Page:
Concluding that it needed additional information to address the question of standing, the Court took AFGE's motion to dismiss under advisement at the conclusion of the hearing. Id. at 66 (Oral Arg. Tr. 66:2-5). After the parties submitted supplemental briefs, the Court issued a further order directing AFGE to “update[] the Court on the timeline for the . . . Local 12[] . . . election[s]” and to address Brookens's showing that he was qualified to participate in the upcoming elections. Minute Order (May 18, 2018). AFGE complied with that order on May 23, 2018. Dkt. 40. In doing so, it conceded that Local 12 had determined that Brookens was qualified to participate in the elections, and it provided the Court with a copy of a notice to the Local 12 membership stating that the elections will take place on June 7, 2018. Id.; see also Dkt. 40-1 (2018 Election Notice).

         II. LEGAL STANDARD

         “The party invoking federal jurisdiction bears the burden of establishing” each of the elements of Article III standing, although “the manner and degree of evidence required” varies with “the successive stages of the litigation.” Lujan v. Defs. of Wildlife, 504 U.S. 555, 561 (1992). “At the pleading stage, general factual allegations of injury resulting from the defendant's conduct” will often suffice. Id.; see also Owner-Operator Indep. Drivers Ass'n v. Dep't of Transp., 879 F.3d 339, 346-47 (D.C. Cir. 2018). But, “[w]here a motion to dismiss a complaint present[s] a dispute over the factual basis of the court's subject matter jurisdiction[, ] . . . the court may not deny the motion to dismiss merely by assuming the truth of the facts alleged by the plaintiff and disputed by the defendant.” Feldman v. FDIC, 879 F.3d 347, 351 (D.C. Cir. 2018) (internal quotation marks and citation omitted). Rather, the Court “must go beyond the pleadings and resolve any disputed issues of fact . . . necessary to a ruling []on the motion to dismiss;” in doing so, however, the Court must also ensure that Plaintiffs have been accorded “ample opportunity to secure and [to] present evidence relevant to the existence of jurisdiction.” Id. (internal quotation marks and citations omitted). Prior to discovery, the Court must accord Plaintiffs “the benefit of all reasonable inferences, ” and, in the absence of “evidentiary offering[s], ” the Court must avoid “assessing the credibility of [their] allegations.” Id.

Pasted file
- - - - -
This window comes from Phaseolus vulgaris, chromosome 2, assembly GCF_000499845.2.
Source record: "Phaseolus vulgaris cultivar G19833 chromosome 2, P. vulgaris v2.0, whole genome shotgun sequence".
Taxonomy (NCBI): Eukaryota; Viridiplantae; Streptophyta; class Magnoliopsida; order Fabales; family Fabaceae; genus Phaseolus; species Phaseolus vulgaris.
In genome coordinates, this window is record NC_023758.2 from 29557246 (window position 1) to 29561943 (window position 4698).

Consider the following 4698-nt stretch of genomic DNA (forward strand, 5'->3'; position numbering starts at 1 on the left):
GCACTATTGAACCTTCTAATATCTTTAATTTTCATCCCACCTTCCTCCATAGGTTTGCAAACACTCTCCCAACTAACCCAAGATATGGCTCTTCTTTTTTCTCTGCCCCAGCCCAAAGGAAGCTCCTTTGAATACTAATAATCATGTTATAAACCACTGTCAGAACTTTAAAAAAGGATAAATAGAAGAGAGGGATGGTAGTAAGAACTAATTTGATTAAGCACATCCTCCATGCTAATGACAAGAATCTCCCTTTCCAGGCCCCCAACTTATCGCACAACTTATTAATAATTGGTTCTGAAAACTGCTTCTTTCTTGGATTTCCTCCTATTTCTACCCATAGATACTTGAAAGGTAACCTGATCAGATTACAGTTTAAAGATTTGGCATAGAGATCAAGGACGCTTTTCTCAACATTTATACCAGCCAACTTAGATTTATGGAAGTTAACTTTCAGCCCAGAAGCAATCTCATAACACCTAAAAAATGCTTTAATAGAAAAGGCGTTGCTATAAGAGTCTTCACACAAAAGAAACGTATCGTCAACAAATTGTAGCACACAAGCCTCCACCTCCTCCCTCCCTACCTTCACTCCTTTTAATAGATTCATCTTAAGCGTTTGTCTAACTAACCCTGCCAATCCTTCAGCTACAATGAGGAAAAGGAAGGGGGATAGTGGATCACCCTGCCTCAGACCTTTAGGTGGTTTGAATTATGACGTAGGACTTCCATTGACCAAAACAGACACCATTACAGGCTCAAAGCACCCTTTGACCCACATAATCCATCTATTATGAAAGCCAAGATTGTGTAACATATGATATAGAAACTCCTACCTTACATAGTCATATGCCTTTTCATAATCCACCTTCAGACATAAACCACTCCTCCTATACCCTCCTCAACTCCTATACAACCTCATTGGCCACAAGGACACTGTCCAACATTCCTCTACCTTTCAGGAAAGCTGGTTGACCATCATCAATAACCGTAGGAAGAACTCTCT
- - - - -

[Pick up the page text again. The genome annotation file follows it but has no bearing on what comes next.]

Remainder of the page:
III. ANALYSIS

         Before reaching the merits of a dispute, federal courts must satisfy themselves that they have Article III jurisdiction. See Steel Co. v. Citizens for a Better Env't, 523 U.S. 83, 94-95 (1998). To satisfy Article III, the plaintiff must have standing-that is, “‘a personal stake in the outcome of the controversy [sufficient] to warrant . . . federal-court jurisdiction.'” Chamber ofCommerce v. EPA, 642 F.3d 192, 199 (D.C. Cir. 2011) (quoting Summers v. Earth Island Inst., 555 U.S. ...